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The Guardian recently ran a story claiming that eliminating meat and dairy is the single biggest way to reduce impact on the environment. While going vegan is crucial for our planet, the claim in the article is not quite accurate. Today Having Kids is calling for a correction.

As the Guardian itself recently reported, multiple studies have shown that choosing smaller families easily has the most impact on environmental crises like climate change. Moreover, those studies did not assess vital and obvious knock-on benefits of smaller families, like better cognitive outcomes for children, opportunities for empathy-building through early childhood development, and increased social cooperation and compliance with environmental norms.

Population Impact

From Paul Hawken’s book Drawdown to previous studies on climate change population size has been shown to be the primary driver of climate disruption. That’s also the case for the downstream impacts of climate change like ocean acidification, and for other forms of ecocide, like the loss of biodiversitymass extinction of other species. Thus, sustainable family planning is the most significant act that we can take to reduce our impact.

Are Vegans Exempt?

Dietary changes should not replace better family planning. It should be included as a necessary condition of sustainability. If you want to be a true vegan, change your diet and plan smaller families for the goal of reducing the number of animals used for food and restoration of the nonhuman world. We should do our best to live sustainably through our consumption choices as well as through our reproductive choices.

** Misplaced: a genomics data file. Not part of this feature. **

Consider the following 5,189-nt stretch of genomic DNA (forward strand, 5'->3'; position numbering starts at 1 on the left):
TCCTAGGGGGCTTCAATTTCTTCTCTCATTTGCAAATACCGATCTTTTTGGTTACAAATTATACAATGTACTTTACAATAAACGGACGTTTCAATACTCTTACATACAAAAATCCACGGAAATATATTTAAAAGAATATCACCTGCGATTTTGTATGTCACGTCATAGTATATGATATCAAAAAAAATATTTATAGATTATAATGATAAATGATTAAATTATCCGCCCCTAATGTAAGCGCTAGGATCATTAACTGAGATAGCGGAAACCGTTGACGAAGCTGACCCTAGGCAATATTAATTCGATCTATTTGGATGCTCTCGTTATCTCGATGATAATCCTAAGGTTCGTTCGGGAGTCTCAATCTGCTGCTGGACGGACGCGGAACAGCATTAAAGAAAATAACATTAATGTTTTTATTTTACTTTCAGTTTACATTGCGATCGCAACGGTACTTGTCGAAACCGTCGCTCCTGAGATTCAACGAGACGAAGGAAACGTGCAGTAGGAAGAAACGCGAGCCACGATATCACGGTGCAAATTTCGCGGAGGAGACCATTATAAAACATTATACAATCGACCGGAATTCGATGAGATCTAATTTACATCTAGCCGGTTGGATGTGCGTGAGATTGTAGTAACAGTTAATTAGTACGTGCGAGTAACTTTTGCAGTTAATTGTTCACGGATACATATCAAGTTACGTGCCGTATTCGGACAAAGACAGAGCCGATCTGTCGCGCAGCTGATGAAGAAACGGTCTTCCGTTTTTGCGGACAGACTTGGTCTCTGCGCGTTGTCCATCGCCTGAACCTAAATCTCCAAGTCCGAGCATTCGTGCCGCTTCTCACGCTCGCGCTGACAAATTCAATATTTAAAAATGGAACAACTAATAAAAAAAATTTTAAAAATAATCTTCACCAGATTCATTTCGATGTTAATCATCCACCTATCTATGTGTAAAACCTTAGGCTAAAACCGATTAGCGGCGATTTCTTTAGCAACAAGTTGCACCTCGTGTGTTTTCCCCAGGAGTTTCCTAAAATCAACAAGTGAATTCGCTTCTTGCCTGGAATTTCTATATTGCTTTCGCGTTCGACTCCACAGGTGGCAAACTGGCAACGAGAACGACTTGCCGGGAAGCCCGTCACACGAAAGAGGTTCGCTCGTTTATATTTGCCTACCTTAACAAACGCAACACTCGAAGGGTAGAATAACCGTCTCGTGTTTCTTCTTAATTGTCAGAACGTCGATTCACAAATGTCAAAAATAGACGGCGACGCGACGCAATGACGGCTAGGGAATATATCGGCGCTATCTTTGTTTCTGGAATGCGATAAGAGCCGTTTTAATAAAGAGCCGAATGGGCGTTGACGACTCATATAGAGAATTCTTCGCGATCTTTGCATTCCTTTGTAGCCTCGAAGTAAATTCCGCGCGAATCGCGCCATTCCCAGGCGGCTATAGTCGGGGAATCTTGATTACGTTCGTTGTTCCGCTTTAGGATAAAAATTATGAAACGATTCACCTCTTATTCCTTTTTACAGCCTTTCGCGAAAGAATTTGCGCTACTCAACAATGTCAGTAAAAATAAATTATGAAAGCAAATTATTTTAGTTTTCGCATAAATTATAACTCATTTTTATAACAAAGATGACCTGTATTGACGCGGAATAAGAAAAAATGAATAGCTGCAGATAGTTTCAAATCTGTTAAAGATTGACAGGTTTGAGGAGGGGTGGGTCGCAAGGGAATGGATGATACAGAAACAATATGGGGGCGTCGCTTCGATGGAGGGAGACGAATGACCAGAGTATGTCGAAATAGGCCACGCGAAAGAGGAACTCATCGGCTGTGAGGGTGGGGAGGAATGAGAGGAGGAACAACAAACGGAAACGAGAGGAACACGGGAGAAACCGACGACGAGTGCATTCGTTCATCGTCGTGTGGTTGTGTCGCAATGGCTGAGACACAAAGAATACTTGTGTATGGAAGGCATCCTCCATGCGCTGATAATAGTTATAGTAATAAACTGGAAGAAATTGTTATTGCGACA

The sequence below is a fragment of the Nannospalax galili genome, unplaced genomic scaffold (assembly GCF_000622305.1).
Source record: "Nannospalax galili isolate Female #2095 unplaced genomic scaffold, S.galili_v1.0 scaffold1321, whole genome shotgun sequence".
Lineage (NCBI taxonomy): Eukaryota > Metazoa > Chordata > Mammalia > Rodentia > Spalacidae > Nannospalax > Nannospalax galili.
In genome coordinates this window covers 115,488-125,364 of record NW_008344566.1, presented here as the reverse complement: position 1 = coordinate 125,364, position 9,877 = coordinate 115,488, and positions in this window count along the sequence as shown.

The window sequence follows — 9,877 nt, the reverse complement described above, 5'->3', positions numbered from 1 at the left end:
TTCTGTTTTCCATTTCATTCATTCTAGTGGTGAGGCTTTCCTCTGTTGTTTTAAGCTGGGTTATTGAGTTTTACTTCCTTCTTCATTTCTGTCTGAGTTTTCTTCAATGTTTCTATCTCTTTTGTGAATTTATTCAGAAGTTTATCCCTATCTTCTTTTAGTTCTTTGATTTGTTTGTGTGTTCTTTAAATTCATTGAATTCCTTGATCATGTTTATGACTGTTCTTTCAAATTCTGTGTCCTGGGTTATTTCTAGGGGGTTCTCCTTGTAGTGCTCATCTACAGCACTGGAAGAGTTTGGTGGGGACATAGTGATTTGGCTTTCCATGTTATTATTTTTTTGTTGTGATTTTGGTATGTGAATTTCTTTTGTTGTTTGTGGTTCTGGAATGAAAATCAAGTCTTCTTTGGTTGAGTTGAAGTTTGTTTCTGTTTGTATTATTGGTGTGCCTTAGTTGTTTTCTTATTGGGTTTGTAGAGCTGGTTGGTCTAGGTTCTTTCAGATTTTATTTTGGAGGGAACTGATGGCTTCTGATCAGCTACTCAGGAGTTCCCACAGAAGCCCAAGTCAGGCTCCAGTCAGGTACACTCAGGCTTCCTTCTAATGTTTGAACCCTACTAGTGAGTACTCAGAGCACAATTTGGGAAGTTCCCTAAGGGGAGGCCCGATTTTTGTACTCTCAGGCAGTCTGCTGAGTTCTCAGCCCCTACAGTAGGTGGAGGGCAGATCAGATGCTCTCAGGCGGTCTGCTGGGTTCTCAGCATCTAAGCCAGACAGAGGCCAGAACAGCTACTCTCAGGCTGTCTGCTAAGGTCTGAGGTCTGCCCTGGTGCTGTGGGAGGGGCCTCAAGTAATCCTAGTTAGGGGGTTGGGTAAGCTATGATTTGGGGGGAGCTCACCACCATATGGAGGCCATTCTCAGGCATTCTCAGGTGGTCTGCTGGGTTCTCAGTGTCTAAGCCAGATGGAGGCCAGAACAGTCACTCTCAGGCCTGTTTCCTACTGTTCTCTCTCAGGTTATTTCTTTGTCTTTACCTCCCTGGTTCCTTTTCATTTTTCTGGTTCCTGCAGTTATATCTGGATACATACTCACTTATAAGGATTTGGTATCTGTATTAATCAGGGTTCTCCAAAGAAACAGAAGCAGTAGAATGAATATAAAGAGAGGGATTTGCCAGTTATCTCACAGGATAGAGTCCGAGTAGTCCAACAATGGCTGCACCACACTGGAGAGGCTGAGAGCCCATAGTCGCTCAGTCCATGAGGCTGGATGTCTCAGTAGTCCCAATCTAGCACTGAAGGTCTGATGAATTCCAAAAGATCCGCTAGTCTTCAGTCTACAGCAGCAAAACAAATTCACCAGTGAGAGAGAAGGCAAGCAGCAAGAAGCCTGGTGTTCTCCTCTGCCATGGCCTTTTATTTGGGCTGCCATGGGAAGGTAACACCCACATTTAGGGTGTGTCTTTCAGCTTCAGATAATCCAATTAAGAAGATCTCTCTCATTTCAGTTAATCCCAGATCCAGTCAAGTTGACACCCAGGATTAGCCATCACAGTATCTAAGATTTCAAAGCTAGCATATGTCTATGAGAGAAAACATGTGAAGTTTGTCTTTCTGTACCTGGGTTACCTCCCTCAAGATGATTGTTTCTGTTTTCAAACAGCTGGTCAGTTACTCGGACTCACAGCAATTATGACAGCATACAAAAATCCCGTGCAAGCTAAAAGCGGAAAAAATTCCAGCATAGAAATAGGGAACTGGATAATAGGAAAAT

Ending the Taboo

Discussing family planning is difficult because we have a cognitive distortion called temporal myopia. The push for pro-natalism has been ingrained in us over generations since the beginning of time. But today the size of the families we plan will determine our survival on the planet. It’s time to look beyond our selves. We must confront our own self-centered wishes to put our children’s future first.

Our climate change trajectory is largely the product of past failures to deal with known variables like population and family planning policy. We should not repeat those mistakes, and the media has a grave responsibility in this regard.

Fertility Rate Vs. the Economy

Leaders and economists constantly push policies that support having more children to create future consumers and endlessly growth the economy. We see ourselves as consumers, rather than as citizens, which explains why dietary change is the common approach for people who care about animals. But why are we seeking infinite growth? What about a more stable, sustainable economy with a smaller gap between rich and poor and better opportunities for everyone?

The Trend Toward Smaller Families

Today there is also a marked trend towards smaller families, driven by several factors that range from cultural to financial. When thinking of policy changes, why not capitalize on, rather than ignore, this existing trend? From fully-funded LARC programming, to reforming child protection systems, to equity-based family tax systems, there are existing and effective vectors for real population policy change that can capitalize on the trend towards sustainable families.

Family Planning for a Better Future

Family planning is the unifying and primary driver behind all anthropogenic impacts. To fix our relationship with the nonhuman world, we will have to start at the source. Family planning is also our chance to create more equitable as well as sustainable societies. We can replace increasingly crowded, consumption-oriented economies with more connected communities that live in balance with nature. Family planning must be where we start in any discussion on how to reduce impact – at the source of who we are, and will become.

The Guardian should issue a correction today. Ask the Guardian to do so at guardian.readers@theguardian.com, and to run a sufficient article explaining the correction highlighting the importance of better family planning.

Ashley Berke, Spokesperson for Having Kids



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